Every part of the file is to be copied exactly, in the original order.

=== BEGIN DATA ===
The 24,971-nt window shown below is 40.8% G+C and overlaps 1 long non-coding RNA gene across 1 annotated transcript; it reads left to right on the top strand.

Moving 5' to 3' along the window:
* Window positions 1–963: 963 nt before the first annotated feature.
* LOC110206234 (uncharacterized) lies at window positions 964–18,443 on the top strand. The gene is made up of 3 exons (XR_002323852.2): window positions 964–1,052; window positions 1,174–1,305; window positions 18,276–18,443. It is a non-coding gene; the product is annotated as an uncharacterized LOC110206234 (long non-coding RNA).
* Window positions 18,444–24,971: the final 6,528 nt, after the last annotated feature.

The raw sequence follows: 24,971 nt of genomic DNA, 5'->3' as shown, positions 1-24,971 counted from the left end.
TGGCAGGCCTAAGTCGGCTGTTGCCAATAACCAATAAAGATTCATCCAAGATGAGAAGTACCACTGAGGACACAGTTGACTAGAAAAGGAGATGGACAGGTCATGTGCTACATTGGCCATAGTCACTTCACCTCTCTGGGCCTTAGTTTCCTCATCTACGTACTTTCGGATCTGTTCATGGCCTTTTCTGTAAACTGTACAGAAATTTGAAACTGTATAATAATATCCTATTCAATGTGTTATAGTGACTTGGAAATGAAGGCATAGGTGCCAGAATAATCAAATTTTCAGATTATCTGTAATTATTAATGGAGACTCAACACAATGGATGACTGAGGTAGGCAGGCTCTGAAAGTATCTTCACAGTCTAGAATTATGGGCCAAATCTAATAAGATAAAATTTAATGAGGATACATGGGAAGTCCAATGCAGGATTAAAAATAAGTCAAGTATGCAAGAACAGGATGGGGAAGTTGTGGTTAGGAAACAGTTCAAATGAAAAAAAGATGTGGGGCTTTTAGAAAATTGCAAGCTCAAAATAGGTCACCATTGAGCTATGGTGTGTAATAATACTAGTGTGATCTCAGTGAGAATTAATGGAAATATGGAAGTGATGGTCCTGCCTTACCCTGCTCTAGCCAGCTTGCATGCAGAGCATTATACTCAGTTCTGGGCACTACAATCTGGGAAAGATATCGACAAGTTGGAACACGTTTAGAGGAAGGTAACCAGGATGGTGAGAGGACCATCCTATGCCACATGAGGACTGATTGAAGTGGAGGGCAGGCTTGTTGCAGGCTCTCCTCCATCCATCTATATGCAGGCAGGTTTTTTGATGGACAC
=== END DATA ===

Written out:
The 24,971-nt window shown below is 40.8% G+C and overlaps 1 long non-coding RNA gene across 1 annotated transcript; it reads left to right on the top strand.

Moving 5' to 3' along the window:
* Window positions 1–963: 963 nt before the first annotated feature.
* LOC110206234 (uncharacterized) lies at window positions 964–18,443 on the top strand. The gene is made up of 3 exons (XR_002323852.2): window positions 964–1,052; window positions 1,174–1,305; window positions 18,276–18,443. It is a non-coding gene; the product is annotated as an uncharacterized LOC110206234 (long non-coding RNA).
* Window positions 18,444–24,971: the final 6,528 nt, after the last annotated feature.

The raw sequence follows: 24,971 nt of genomic DNA, 5'->3' as shown, positions 1-24,971 counted from the left end.
TGGCAGGCCTAAGTCGGCTGTTGCCAATAACCAATAAAGATTCATCCAAGATGAGAAGTACCACTGAGGACACAGTTGACTAGAAAAGGAGATGGACAGGTCATGTGCTACATTGGCCATAGTCACTTCACCTCTCTGGGCCTTAGTTTCCTCATCTACGTACTTTCGGATCTGTTCATGGCCTTTTCTGTAAACTGTACAGAAATTTGAAACTGTATAATAATATCCTATTCAATGTGTTATAGTGACTTGGAAATGAAGGCATAGGTGCCAGAATAATCAAATTTTCAGATTATCTGTAATTATTAATGGAGACTCAACACAATGGATGACTGAGGTAGGCAGGCTCTGAAAGTATCTTCACAGTCTAGAATTATGGGCCAAATCTAATAAGATAAAATTTAATGAGGATACATGGGAAGTCCAATGCAGGATTAAAAATAAGTCAAGTATGCAAGAACAGGATGGGGAAGTTGTGGTTAGGAAACAGTTCAAATGAAAAAAAGATGTGGGGCTTTTAGAAAATTGCAAGCTCAAAATAGGTCACCATTGAGCTATGGTGTGTAATAATACTAGTGTGATCTCAGTGAGAATTAATGGAAATATGGAAGTGATGGTCCTGCCTTACCCTGCTCTAGCCAGCTTGCATGCAGAGCATTATACTCAGTTCTGGGCACTACAATCTGGGAAAGATATCGACAAGTTGGAACACGTTTAGAGGAAGGTAACCAGGATGGTGAGAGGACCATCCTATGCCACATGAGGACTGATTGAAGTGGAGGGCAGGCTTGTTGCAGGCTCTCCTCCATCCATCTATATGCAGGCAGGTTTTTTGATGGACAC